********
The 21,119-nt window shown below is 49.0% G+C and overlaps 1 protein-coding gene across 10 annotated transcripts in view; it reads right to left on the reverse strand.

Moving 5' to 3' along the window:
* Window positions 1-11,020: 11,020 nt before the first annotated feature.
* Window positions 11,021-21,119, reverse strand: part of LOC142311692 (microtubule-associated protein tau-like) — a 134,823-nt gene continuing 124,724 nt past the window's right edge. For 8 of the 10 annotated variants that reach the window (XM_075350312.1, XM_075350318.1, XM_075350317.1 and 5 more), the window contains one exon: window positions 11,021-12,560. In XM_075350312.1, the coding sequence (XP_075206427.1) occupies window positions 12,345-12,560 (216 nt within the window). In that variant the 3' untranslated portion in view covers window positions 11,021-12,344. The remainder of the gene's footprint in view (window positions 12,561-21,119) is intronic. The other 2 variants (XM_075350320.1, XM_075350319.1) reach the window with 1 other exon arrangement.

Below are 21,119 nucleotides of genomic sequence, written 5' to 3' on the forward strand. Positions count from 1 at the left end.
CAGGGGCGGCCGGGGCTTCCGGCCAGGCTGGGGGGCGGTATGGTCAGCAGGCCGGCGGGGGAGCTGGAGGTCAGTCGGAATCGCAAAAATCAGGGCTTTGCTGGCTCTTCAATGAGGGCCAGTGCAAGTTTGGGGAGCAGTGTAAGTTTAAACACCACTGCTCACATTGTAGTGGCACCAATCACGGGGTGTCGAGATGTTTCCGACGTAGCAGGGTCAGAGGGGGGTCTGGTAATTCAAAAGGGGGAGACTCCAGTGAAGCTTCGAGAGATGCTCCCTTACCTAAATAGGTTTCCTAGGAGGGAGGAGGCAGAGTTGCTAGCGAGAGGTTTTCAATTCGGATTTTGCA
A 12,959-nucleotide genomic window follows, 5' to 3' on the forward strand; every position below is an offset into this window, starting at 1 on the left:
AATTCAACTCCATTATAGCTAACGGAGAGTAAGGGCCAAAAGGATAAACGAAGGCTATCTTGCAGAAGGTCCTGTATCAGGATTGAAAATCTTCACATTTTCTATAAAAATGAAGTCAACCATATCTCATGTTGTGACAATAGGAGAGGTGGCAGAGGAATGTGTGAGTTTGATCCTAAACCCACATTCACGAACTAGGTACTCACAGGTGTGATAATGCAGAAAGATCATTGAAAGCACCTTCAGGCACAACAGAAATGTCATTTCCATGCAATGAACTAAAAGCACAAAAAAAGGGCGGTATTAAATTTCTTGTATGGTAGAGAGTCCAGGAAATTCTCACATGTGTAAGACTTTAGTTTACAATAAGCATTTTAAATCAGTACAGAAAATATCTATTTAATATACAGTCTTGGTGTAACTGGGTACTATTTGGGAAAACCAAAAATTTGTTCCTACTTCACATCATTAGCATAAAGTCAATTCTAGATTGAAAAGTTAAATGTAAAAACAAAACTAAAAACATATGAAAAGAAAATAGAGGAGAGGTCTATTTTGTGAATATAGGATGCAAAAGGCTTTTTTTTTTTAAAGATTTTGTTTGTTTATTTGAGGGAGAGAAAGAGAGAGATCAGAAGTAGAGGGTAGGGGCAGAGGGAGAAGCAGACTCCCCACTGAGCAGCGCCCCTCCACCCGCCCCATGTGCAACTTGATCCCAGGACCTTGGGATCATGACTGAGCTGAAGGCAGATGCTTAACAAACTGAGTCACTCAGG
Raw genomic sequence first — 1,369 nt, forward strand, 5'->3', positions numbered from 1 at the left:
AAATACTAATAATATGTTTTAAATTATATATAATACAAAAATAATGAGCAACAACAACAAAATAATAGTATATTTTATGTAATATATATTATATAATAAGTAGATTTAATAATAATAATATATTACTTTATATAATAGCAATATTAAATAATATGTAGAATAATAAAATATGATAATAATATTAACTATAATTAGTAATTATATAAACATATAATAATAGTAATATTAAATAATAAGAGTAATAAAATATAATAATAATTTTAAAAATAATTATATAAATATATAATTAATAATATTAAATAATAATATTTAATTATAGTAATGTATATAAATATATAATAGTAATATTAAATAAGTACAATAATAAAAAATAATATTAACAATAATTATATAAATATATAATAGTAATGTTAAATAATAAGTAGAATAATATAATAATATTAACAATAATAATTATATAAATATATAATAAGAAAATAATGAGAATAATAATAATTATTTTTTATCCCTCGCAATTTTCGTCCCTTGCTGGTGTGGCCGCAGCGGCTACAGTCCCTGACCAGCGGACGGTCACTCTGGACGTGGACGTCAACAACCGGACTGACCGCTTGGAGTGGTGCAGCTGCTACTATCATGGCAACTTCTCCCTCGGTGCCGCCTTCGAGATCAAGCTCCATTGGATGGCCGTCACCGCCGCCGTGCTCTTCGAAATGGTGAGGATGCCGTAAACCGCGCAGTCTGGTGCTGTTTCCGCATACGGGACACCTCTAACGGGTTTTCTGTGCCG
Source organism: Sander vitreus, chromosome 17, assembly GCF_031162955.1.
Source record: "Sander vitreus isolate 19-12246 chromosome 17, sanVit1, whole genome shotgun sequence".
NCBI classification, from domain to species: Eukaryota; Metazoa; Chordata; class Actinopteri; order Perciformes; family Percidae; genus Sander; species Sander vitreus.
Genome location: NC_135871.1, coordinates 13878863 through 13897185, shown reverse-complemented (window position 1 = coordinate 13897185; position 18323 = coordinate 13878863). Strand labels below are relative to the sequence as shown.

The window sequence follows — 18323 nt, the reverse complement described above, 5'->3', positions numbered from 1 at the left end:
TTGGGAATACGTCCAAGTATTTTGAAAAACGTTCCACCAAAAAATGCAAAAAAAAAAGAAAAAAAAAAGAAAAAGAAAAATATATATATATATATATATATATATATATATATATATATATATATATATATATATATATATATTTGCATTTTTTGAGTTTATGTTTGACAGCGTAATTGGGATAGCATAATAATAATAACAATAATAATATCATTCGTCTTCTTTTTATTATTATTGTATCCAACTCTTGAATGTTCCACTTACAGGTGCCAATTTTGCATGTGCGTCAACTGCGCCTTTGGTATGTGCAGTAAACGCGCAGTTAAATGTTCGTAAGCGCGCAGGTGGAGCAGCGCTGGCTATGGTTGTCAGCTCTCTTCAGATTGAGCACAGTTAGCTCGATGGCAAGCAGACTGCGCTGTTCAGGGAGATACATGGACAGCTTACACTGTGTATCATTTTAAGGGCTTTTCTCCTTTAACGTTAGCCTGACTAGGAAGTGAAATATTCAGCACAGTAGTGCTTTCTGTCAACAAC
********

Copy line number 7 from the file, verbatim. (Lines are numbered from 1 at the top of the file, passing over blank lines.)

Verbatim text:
A 12,959-nucleotide genomic window follows, 5' to 3' on the forward strand; every position below is an offset into this window, starting at 1 on the left: